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Q&A with Athletics Director Gary Barta

BY DI STAFF | NOVEMBER 05, 2013 5:00 AM

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Coming into his eighth year as the Iowa athletics director, Gary Barta has had a great influence on the expansion of Hawkeye athletics. The Daily Iowan caught up with Barta to discuss graduation rates of student-athletes, coach hirings, and the construction of new athletics facilities.

Daily Iowan: There are some new athletics facilities that are being built or expanded on campus, namely football and baseball. How much does the athletics director have to do with getting those kinds of facilities built?

Gary Barta: It’s sort of a multifaceted answer. There’s a piece of it that has to do with creating a vision, and talking about the need, and figuring out what it’s going to look like, and what it’s going to include. To that part of the question, everyone is involved. You want to know what the coaches need, so you work with the coaches. You want to know what they would like it to look like. You go through that phase.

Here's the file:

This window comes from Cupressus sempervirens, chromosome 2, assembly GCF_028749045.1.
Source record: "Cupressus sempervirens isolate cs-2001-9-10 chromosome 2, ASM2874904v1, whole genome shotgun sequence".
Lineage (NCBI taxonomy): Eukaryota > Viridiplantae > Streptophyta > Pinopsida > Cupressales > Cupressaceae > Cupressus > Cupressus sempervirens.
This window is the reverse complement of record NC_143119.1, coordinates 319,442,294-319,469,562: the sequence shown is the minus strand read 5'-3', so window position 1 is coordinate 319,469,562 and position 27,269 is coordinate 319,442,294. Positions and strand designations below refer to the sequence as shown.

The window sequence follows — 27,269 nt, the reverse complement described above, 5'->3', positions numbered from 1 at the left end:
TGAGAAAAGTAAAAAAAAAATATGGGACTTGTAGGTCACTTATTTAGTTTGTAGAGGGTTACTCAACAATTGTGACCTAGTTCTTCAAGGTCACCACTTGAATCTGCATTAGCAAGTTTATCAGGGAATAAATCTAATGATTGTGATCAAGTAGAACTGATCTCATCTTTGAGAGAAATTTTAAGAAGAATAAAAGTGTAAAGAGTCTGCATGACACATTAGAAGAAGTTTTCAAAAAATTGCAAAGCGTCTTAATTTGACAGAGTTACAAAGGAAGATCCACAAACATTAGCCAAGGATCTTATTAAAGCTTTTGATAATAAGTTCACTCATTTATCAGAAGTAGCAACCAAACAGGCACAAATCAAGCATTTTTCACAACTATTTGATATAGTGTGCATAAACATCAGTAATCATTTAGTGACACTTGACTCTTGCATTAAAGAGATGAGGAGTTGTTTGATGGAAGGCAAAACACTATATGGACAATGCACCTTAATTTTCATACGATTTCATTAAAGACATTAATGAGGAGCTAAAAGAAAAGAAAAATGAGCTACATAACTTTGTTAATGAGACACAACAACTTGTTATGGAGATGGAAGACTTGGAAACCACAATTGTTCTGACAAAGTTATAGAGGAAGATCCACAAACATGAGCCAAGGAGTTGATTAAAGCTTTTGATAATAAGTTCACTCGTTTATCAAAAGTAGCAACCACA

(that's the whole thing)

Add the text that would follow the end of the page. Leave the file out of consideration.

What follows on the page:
We went to several places across the country. [Iowa head football coach Kirk Ferentz]  and I — he was with me many times but not all of them — we went to Penn State, we went to Tennessee, we went to Texas A&M, I can’t even remember all of them. We were looking at other places to see what they had done, and we took all of what we thought were the best ideas that might apply at Iowa, and we came up with what we have now. So there’s certainly coaches’ input that way.

Then you have to figure out what it’s going to cost, how you’re going to pay for it, you have to raise the money. The coaches are involved at some level there, but then it becomes more administrator, athletics director, fundraisers. It’s a pretty complex process, that’s why it takes a couple years to get it pulled together, which is the case here.

DI: With new baseball head coach Rick Heller coming in, how much were these new facilities an incentive to get him to come to Iowa?

Barta: The No. 1 priority is to find the right people. We try to find the best people first, then give them the tools to be successful.

As we were talking with Rick, one of the things we talked about, we need to look at the vision, the future of building a new stadium. We knew we couldn’t pull that off in the short term, so we talked about building that at some point. And I said; “What would it be that would help you the most, the quickest?” And we came up with turfing the infield. It shows progress right away, and it also gives them a place when the weather is inclement in the spring, a place where they know they can get out and practice on more often. Eventually, we’ll grow that vision to a new stadium.